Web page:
• 12. The PIC Family: Data Memory • PICs use general purpose “File registers” for RAM (each register is 8bits for all PICs) - examples: 12C508 25B RAM 16C71C 36B RAM 16F877 368B RAM + 256B of nonvolatile EEPROM 17C766 902B RAMTechnology beyond the Dreams™ Copyright © 2006 Pantech Solutions Pvt Ltd.
  • 13. PIC Programming Procedure • For example: in programming an embedded PIC featuring electronically erasable programmable read-only memory (EEPROM). The essential steps are: – Step 1: On a PC, type the program, successfully compile it and then generate the HEX file. – Step 2: Using a PIC device programmer, upload the HEX file into the PIC. This step is often called "burning". – Step 3: Insert your PIC into your circuit, power up and verify the program works as expected. This step is often called "dropping" the chip. If it isnt, you must go to Step 1 and debug your program and repeat burning and dropping.Technology beyond the Dreams™ Copyright © 2006 Pantech Solutions Pvt Ltd.
  • 14. PIC16F877A Features High Performance RISC CPU: • Only 35 single word instructions to learn • All single cycle instructions except for program branches, which are two-cycle • Operating speed: DC - 20 MHz clock input DC - 200 ns instruction cycleTechnology beyond the Dreams™ Copyright © 2006 Pantech Solutions Pvt Ltd.
  • 15. PIC16F877A Pin LayoutADC inputs PORTA PORTBCounter0PORTEexternalinput PORTD PORT PORTC CTechnology beyond the Dreams™ PORT Copyright © 2006 Pantech Solutions Pvt Ltd.
  • 16. PIC Memory  The PIC16F877A has an 8192 (8k) 14bit instruction program memory  368 Bytes Registers as Data Memory :  Special Function Registers: used to control peripherals and PIC behaviors  General Purpose Registers: used to a normal temporary storage space (RAM)  256 Bytes of nonvolatile EEPROMTechnology beyond the Dreams™ Copyright © 2006 Pantech Solutions Pvt Ltd.
  • 17. PIC Program Memory  The PIC16F877 8192 (8k) 14bit instructions Takes a max of 8 addresses, the ninth address When the will write over the first. controller is reset, program execution starts from here If interrupted, program execution continues from hereTechnology beyond the Dreams™ Copyright © 2006 Pantech Solutions Pvt Ltd.
  • 18. PIC Data MemoryThemostimportantregistershaveaddressesin allthe fourbanks The data memory is devided into 4 memory banksTechnology beyond the Dreams™ Copyright © 2006 Pantech Solutions Pvt Ltd.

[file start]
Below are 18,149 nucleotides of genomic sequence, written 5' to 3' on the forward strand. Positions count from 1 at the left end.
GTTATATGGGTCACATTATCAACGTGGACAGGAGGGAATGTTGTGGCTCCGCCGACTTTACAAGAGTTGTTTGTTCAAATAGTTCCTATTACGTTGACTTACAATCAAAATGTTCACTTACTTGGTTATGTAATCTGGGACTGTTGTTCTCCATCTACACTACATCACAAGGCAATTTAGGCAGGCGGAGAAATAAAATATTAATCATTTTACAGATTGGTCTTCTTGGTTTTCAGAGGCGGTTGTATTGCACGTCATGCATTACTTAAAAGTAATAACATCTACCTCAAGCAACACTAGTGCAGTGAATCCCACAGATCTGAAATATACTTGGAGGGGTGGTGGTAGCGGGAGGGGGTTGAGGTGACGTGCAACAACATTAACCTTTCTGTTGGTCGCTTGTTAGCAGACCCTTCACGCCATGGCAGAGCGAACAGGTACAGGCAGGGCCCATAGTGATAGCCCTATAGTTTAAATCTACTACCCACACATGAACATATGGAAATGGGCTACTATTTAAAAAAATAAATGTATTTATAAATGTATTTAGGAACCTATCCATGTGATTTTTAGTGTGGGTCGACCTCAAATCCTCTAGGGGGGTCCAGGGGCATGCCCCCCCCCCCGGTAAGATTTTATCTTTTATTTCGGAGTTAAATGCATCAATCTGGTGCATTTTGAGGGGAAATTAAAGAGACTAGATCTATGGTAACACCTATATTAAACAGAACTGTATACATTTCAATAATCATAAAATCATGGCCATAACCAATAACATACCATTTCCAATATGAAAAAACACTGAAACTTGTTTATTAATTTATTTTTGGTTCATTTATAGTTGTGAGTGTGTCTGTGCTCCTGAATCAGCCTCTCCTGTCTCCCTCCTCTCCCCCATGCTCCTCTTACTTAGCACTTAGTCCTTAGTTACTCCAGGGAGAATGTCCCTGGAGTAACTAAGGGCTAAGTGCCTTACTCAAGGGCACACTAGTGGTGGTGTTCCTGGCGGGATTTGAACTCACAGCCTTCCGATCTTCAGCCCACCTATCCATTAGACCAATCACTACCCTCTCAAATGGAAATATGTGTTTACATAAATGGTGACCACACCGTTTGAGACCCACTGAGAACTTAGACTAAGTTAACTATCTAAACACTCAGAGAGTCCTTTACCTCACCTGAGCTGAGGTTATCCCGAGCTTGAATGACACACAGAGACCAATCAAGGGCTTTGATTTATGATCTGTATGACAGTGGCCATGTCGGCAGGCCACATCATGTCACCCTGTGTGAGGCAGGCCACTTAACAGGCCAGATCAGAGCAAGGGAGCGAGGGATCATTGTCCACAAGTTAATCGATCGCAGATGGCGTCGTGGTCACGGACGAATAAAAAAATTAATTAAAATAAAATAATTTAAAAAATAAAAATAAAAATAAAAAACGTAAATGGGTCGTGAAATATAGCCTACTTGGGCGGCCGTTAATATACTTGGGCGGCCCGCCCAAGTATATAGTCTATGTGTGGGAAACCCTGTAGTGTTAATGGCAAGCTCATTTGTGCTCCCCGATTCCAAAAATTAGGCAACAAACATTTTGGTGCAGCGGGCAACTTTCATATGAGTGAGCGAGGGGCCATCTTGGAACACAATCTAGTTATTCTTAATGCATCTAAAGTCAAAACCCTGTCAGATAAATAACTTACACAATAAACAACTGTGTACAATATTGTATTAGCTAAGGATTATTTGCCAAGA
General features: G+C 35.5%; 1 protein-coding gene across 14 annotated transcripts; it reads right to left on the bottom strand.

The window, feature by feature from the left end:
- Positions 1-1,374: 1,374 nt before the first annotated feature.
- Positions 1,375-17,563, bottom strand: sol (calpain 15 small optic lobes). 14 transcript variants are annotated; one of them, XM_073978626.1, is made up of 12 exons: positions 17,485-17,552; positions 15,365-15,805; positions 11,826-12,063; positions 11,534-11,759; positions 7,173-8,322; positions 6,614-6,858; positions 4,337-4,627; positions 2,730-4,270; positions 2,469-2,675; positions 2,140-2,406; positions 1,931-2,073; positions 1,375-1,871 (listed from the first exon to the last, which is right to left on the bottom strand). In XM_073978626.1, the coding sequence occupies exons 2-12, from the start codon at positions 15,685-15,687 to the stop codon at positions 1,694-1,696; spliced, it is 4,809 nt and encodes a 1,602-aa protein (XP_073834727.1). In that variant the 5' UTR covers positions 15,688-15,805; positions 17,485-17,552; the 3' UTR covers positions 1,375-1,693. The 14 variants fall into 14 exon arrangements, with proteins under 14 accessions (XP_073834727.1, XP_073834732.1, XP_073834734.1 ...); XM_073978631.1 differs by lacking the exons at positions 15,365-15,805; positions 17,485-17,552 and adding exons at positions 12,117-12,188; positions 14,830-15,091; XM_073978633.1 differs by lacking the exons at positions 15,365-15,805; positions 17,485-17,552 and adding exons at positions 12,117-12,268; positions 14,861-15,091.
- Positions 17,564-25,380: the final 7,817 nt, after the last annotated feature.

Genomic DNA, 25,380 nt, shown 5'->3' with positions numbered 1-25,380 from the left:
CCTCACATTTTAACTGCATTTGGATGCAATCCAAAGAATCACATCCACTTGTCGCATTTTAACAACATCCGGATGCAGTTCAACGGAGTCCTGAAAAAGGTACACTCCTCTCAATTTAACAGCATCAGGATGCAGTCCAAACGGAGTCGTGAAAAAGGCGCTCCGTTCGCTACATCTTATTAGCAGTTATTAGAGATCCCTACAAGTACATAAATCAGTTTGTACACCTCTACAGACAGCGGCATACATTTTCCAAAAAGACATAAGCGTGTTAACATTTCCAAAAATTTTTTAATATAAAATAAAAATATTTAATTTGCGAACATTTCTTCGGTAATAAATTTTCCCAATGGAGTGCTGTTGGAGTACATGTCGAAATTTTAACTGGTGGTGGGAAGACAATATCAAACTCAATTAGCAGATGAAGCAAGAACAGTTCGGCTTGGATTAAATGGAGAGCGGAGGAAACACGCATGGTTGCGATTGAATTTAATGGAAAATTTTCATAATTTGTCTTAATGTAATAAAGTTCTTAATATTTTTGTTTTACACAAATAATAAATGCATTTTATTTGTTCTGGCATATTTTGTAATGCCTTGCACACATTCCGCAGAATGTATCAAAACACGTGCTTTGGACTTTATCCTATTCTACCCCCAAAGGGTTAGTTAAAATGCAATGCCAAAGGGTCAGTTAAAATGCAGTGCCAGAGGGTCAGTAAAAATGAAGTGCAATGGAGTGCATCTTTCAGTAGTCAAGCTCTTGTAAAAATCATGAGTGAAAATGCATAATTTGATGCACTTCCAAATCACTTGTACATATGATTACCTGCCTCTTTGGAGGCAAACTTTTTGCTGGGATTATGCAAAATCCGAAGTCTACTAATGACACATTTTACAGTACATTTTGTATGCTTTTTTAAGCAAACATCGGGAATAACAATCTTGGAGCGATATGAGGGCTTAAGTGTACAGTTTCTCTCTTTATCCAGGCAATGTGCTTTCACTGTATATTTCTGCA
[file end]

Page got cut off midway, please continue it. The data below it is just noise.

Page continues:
• 19. Register Addressing Modes Immediate Addressing: Movlw H‟0F‟ Indirect Addressing: Direct Addressing: • Full7 bits register address is written the special function Uses 8 bit of 14 bit instruction to identify a register file register FSR 9th bit comes from RP0 and RP1 bits of address 8th and • INDF isregister. get the content of the address pointed by FSR STATUS used to • Exp : A sample program to clear RAM locations H‟20‟ – i.e. Z equ D‟2‟ ; Z=2 H‟2F: btfss STATUS, Z ; test if the 3rd bit of the MOVLW 0x20 ;initialize pointerTechnology beyond theRAM set ™ STATUS register Dreams MOVWF FSR ;to is Copyright © 2006 Pantech Solutions Pvt Ltd.
  • 20. PIC Family Control Registers • Uses a series of “Special Function Registers” for controlling peripherals and PIC behaviors.  STATUS  Bank select bits, ALU bits (zero, borrow, carry)  INTCON  Interrupt control: interrupt enables, flags, etc.  OPTION_REG  contains various control bits to configure the TMR0 prescaler/WDT postscaler ,the External INT Interrupt, TMR0 and the weak pull-ups on PORTBTechnology beyond the Dreams™ Copyright © 2006 Pantech Solutions Pvt Ltd.
  • 21. Special Function Register STATUS RegisterTechnology beyond the Dreams™ Copyright © 2006 Pantech Solutions Pvt Ltd.
  • 22. Special Function Register INTCON RegisterTechnology beyond the Dreams™ Copyright © 2006 Pantech Solutions Pvt Ltd.
  • 23. PIC Peripherals  Each peripheral has a set of SFRs to control its operation.  Different PICs have different on-board peripheralsTechnology beyond the Dreams™ Copyright © 2006 Pantech Solutions Pvt Ltd.
  • 24. Peripheral Features  5 Digital I/O Ports  Three timer/counter modules  Timer0: 8-bit timer/counter with 8-bit pre-scaler  Timer1: 16-bit timer/counter with pre-scaler, can be incremented during SLEEP via external crystal/clock  Timer2: 8-bit timer/counter with 8-bit period register, pre-scaler and post-scaler  A 10-bit ADC with 8 inputs  Two Capture, Compare, PWM modules  Capture is 16-bit, max. resolution is 12.5 ns  Compare is 16-bit, max. resolution is 200 ns  PWM max. resolution is 10-bit  Synchronous Serial Port (SSP) with SPI™ (Master mode) and I2C™ (Master/Slave)  Universal Synchronous Asynchronous Receiver Transmitter (USART/SCI) with 9- bit address detection  Parallel Slave Port (PSP) 8-bits wide, with external RD, WR and CS controlsTechnology beyond the Dreams™ Copyright © 2006 Pantech Solutions Pvt Ltd.